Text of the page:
Starting the PA educational journey is an exciting time, but the “unknown” about what lies in store can be overwhelming. Naturally, dedication to studies and academic success are universal priorities for Duke PA students. However, the program does a great deal to facilitate effective studying, provide a diverse and engaging learning environment, and foster essential collaborative relationships with peers. This helps each class tackle the PA curriculum as effectively as possible with the hope that each student can participate in activities that provide life balance. It takes hard work to strike that balance, but PA school does not mean forgoing relationships with family and loved ones or neglecting self-care and outside interests.
Currently, each incoming class is made up of 90 students with distinct backgrounds, experiences, and personalities. This diversity makes the learning experience extraordinary, but it also means each new class will have a personality as distinctive as the individual members who comprise it.
The Eugene A. Stead Society is Duke's PA student organization. The society keeps Duke PA students informed about developments in the profession and coordinates activities on the state and national level. Other society activities include fundraising, community service and events to promote public awareness of PAs. All Duke PA students are members of the Stead Society. Election of officers is held during the first semester.
PA Class of 2019 Stead Society Officers
Front Row (from left): Green Chair: Rachael Mudd; NCAPA Student Rep.: Suzanne Hallquist; SAAAPA Alt. Rep.: Mongtu Krissy Ngo; Outreach Chair: Laura Barton; Vice President: Chad Hess
Second Row (from left): Diversity Chair: Alvaro Sanchez; Faculty Advisor: Dr. Jacqueline Barnett; Historian: Margaret Longley; Secretary: Jose Carlo Esteban
Third Row (from left): President: Maurice Paquette; Outreach Co-Chair: Annie Nosek; Honor Council: Rebecca Howell
Back Row (from left): Treasurer: Patrick Whitman; Health & Wellness Chair: Hannah Hayes; SAAAPA Rep.: Mowita Neimyski-Rondeau; Grad & Prof Student Rep.: Erin Shiue
PA Class of 2020 Stead Society Officers
First Row (from left): Kiarash Rahmanian, NCAPA student rep; Katherine Monjaras, secretary; Alice Curchin, outreach co-chair; Lorena Ramos, historian; Kate Hauler, grad and prof student rep; Kailey Redding, president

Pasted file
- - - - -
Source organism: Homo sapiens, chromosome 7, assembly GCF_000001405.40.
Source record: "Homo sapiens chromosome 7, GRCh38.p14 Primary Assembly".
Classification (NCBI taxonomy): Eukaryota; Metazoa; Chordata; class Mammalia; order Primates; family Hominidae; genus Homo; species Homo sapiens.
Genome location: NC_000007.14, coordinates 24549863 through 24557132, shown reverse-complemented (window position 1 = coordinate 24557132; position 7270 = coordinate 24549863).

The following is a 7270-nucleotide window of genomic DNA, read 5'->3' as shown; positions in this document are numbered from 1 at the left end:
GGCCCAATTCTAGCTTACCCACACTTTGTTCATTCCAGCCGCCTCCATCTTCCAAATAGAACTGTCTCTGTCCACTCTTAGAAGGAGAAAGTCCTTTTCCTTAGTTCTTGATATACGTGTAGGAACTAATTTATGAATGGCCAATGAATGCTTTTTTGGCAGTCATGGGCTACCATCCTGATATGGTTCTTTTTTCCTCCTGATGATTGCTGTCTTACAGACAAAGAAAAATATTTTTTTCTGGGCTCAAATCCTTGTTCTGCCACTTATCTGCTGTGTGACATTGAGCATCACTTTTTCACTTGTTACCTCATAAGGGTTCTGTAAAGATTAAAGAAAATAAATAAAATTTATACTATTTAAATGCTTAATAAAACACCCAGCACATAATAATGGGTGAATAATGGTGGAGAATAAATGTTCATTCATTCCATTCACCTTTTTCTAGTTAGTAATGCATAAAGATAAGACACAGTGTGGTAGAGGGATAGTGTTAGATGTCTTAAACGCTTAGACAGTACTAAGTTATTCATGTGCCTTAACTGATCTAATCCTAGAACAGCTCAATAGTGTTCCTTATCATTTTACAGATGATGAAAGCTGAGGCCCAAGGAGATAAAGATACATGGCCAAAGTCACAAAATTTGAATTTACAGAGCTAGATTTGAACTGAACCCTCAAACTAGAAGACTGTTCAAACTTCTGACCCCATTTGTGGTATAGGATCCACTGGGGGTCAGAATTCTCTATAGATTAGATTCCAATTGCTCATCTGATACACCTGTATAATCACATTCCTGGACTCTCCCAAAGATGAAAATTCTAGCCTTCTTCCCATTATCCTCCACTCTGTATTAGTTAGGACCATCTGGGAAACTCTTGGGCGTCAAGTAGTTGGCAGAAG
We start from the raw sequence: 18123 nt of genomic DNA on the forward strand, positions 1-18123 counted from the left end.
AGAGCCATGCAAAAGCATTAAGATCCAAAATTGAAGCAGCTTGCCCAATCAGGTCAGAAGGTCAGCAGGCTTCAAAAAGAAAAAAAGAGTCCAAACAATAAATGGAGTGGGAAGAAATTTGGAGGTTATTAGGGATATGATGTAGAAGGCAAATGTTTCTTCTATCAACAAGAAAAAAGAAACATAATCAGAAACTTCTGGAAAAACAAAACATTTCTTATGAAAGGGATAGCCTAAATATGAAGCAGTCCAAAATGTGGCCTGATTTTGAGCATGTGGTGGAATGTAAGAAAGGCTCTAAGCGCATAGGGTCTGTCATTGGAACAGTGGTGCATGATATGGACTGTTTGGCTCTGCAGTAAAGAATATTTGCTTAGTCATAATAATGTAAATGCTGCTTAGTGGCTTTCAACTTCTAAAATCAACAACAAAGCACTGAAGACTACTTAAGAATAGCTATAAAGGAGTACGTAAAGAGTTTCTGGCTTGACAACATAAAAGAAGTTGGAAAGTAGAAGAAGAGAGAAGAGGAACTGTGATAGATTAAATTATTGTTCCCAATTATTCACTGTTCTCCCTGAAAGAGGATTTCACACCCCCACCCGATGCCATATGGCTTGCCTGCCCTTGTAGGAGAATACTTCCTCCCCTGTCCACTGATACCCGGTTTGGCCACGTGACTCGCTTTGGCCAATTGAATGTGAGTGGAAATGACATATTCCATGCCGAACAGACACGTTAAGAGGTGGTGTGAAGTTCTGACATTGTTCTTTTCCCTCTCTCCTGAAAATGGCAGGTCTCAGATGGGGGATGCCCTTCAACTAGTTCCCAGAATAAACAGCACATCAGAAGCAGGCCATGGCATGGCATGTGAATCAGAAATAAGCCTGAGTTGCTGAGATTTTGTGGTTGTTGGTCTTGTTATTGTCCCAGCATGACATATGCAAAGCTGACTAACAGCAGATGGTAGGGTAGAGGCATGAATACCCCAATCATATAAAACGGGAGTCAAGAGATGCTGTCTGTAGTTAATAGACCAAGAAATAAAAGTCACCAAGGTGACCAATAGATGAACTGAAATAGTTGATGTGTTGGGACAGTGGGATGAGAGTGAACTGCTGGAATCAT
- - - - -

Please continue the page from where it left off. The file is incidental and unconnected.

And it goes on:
Second Row (from left): Laura Okolie, SAAAPA alt rep; Miriam Rollason, health and wellness chair; Alejandro Ramirez Lopez, diversity chair; Gloria Chun, outreach co-chair; Breanne Lane, green chair
Third Row (from left): Olivia Brownley, treasurer; Joseph Banham, vice president; Sally Pohlman, SAAAPA rep; Rachel O’Keefe, honor council
Due to the rigors of the curriculum, the majority of students find it difficult or impossible to work. In efforts to promote satisfactory academic progression, the program strongly discourages students from working. Student employment may jeopardize one’s ability to remain in satisfactory academic standing and to successfully complete the program. Part-time employment over breaks and holidays is at the discretion of the student, however students may not perform any medical tasks or procedures under the auspices of their role as Duke Physician Assistant students. Any student working while attending the program should notify his/her advisor.
All students enrolled in the program (irrespective of employment) must meet all course, attendance, and rotation requirements, and remain in satisfactory academic standing or risk being placed on academic probation, suspension or possible dismissal from the program. PA students are prohibited from working for the PA Program as instructional faculty or staff. While PA students often support each other throughout their PA education, this support dose not substitute for instructional faculty or administrative staff. The program and the university have adequate faculty and staff to support students throughout their training. Although students may assist preceptors and administrative staff with various duties to promote ongoing clinic work flow (organizing files, requesting labs, calling patients, etc.), students do not substitute for clinical or administrative staff during supervised clinical rotations.
Employment opportunities for physician assistants exist in all specialties and settings. Because of the reputation and history of the Duke program, our graduates are in demand.
In 2015, the average starting salary for Duke PA graduates was $85,400. The PA program provides employment placement counseling and assistance for new graduates.
Members of the Duke PA Class of 2017 are employed as physician assistants in the following distribution:
- Primary Care (family medicine, pediatrics, general internal medicine): 26%
- Surgery: 23%
- Emergency Medicine: 11%
- Internal Medicine subspecialties: 40%
Certification and Licensure
Graduates of the PA program sit for the PA National Certifying Examination (PANCE) shortly after graduation. This examination is required for initial licensing/registration in all states.